Corporation or LLC: Starting a Business

By Jeff Franco J.D./M.A./M.B.A.

When starting a business, one of the first decisions you must make is the type of legal structure to create. Two popular entity structures are a corporation and limited liability company. Both offer owners protection from personal liability, but other entity-specific implications exist that you must consider in light of your personal needs.

When starting a business, one of the first decisions you must make is the type of legal structure to create. Two popular entity structures are a corporation and limited liability company. Both offer owners protection from personal liability, but other entity-specific implications exist that you must consider in light of your personal needs.

Corporate Shares

If you choose to form a corporation, every owner of the business receives an allotment of shares of the corporation that represent an ownership interest in the business. A benefit to this form of ownership is the ease at which a shareholder can transfer an interest. Most states allow a corporate shareholder to transfer all rights in the corporation with the share. However, the ease at which you can transfer shares may have an adverse effect on the remaining shareholders. Other shareholders may not be able to maintain a consistent management team when there are frequent sales of corporate shares.

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LLC Membership Interest

The owners of an LLC each receive a membership interest in the business that is not represented by transferrable shares. Most state laws provide owners the right to actively participate in business operations and a legal claim to a portion of the LLC’s assets and earnings. The default rules applicable to LLC interest transfers preclude a member from transferring his entire interest. The member may sell or exchange the financial interest in LLC assets and earnings, but not the right to manage the business. These barriers to full interest transfers may be advantageous to remaining members who want to ensure that the departure of a member does not disrupt business operations. The restriction on the transfer of full membership rights only adversely affects the transferee who purchases the interest insofar that he may not actively engage in protecting the investment. However, the operating agreement of the LLC may stipulate rules that are contrary to a state’s transfer regulations if there is unanimous member consent for the clause.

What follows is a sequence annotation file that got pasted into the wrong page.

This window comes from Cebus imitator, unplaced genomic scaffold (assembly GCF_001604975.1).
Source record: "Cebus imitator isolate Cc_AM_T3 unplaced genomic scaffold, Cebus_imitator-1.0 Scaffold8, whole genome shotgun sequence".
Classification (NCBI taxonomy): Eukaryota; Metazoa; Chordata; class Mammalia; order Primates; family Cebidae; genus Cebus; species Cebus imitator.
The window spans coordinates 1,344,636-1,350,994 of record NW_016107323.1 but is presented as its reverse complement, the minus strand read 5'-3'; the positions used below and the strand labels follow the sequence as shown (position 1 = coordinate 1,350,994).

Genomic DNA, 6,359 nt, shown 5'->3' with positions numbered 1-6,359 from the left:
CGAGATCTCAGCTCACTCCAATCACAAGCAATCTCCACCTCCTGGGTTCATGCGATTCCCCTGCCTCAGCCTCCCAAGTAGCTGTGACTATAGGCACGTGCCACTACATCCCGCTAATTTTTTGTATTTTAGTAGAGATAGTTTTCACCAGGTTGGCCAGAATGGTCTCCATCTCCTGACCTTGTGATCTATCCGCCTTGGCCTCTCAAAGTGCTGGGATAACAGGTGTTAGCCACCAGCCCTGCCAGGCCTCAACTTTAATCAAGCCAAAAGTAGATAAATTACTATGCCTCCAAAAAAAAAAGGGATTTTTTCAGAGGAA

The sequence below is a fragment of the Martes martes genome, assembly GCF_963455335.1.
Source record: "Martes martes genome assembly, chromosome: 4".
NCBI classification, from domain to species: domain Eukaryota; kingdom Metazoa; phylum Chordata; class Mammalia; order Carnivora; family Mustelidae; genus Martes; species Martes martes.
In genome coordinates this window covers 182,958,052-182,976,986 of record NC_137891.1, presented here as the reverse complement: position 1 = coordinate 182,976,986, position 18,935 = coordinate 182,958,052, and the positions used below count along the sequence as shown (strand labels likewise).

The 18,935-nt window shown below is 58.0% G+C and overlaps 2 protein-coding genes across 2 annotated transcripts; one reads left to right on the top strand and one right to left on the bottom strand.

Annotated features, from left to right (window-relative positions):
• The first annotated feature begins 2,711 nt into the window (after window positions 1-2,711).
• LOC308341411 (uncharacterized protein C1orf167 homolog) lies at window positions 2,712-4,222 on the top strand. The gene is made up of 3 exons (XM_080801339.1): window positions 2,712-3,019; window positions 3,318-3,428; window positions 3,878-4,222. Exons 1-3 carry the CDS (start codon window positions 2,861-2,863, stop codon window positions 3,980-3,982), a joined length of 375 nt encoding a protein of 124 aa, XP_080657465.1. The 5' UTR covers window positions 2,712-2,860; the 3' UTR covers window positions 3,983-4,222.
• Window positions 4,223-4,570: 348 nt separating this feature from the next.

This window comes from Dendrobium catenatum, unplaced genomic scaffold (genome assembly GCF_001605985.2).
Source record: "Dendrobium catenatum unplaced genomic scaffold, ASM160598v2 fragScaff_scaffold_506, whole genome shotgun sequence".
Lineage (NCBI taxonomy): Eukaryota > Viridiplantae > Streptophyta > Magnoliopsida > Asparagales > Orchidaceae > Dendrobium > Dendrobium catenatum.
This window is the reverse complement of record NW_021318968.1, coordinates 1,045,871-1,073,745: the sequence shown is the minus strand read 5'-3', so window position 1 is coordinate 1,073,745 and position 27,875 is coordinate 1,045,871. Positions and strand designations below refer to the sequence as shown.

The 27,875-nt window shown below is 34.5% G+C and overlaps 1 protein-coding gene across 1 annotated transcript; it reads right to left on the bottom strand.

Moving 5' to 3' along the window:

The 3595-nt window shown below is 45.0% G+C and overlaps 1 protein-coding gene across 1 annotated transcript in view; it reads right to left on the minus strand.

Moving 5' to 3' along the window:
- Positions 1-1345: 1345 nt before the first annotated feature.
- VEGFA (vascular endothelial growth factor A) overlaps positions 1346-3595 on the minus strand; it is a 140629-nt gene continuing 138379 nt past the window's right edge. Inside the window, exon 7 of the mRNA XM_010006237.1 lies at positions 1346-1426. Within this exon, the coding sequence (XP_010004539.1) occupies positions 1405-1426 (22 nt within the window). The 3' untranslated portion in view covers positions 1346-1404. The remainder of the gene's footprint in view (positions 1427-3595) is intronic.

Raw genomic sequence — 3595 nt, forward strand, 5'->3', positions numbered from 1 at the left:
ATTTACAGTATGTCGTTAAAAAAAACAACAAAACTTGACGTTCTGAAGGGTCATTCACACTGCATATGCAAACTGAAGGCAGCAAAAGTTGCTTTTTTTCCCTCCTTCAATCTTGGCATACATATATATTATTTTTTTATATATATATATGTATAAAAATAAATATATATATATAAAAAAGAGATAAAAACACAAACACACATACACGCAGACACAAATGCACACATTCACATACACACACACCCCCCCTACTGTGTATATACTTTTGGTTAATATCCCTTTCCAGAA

Corporate Taxation

A corporate business entity must adhere to all federal corporate tax requirements. This requires the filing by the corporation of an annual tax return on IRS Form 1120 and the payment of tax on all earnings. It is the sole responsibility of the corporate organization to adhere to all requirements. The shareholders have no responsibility to report business earnings. However, when the corporation issues a dividend of after-tax earnings, the shareholder must pay a second level of income by reporting the dividend on a personal tax return.

LLC Taxation

The IRS provides members of the LLC flexibility in choosing the type of taxation the business is subject to. All single-member LLCs must report and pay tax as a sole proprietorship and all other LLCs as a partnership. Both forms of taxation use pass-through principles. This imposes a single level of income tax on business earnings at the member level. Each member must report her allocable share of business earnings on a personal tax return. Alternatively, all LLCs have the option to elect corporate tax treatment by completing IRS Form 8832.

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References

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